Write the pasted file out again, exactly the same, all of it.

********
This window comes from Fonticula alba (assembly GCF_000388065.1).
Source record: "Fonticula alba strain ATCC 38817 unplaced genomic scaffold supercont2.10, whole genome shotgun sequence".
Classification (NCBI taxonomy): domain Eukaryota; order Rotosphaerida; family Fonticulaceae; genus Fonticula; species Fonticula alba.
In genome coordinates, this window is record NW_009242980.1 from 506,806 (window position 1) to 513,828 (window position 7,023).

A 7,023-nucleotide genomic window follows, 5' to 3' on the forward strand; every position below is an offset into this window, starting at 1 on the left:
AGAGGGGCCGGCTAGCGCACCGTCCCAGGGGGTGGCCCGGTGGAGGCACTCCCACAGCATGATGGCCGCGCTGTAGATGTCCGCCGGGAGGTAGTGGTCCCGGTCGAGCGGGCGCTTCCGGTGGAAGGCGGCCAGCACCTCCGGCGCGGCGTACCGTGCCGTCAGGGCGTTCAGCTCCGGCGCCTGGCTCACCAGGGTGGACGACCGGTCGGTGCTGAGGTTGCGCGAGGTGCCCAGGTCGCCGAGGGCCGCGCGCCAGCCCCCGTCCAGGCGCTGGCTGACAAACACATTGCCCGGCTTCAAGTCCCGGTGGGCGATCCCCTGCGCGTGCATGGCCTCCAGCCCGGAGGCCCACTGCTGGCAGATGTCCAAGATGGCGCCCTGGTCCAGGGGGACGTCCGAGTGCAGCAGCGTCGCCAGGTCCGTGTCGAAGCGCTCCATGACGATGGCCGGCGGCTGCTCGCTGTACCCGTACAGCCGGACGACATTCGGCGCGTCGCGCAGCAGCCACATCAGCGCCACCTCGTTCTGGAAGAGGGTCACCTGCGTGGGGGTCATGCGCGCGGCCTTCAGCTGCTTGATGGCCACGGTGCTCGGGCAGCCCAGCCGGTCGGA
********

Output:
This window comes from Fonticula alba (assembly GCF_000388065.1).
Source record: "Fonticula alba strain ATCC 38817 unplaced genomic scaffold supercont2.10, whole genome shotgun sequence".
Classification (NCBI taxonomy): domain Eukaryota; order Rotosphaerida; family Fonticulaceae; genus Fonticula; species Fonticula alba.
In genome coordinates, this window is record NW_009242980.1 from 506,806 (window position 1) to 513,828 (window position 7,023).

A 7,023-nucleotide genomic window follows, 5' to 3' on the forward strand; every position below is an offset into this window, starting at 1 on the left:
AGAGGGGCCGGCTAGCGCACCGTCCCAGGGGGTGGCCCGGTGGAGGCACTCCCACAGCATGATGGCCGCGCTGTAGATGTCCGCCGGGAGGTAGTGGTCCCGGTCGAGCGGGCGCTTCCGGTGGAAGGCGGCCAGCACCTCCGGCGCGGCGTACCGTGCCGTCAGGGCGTTCAGCTCCGGCGCCTGGCTCACCAGGGTGGACGACCGGTCGGTGCTGAGGTTGCGCGAGGTGCCCAGGTCGCCGAGGGCCGCGCGCCAGCCCCCGTCCAGGCGCTGGCTGACAAACACATTGCCCGGCTTCAAGTCCCGGTGGGCGATCCCCTGCGCGTGCATGGCCTCCAGCCCGGAGGCCCACTGCTGGCAGATGTCCAAGATGGCGCCCTGGTCCAGGGGGACGTCCGAGTGCAGCAGCGTCGCCAGGTCCGTGTCGAAGCGCTCCATGACGATGGCCGGCGGCTGCTCGCTGTACCCGTACAGCCGGACGACATTCGGCGCGTCGCGCAGCAGCCACATCAGCGCCACCTCGTTCTGGAAGAGGGTCACCTGCGTGGGGGTCATGCGCGCGGCCTTCAGCTGCTTGATGGCCACGGTGCTCGGGCAGCCCAGCCGGTCGGA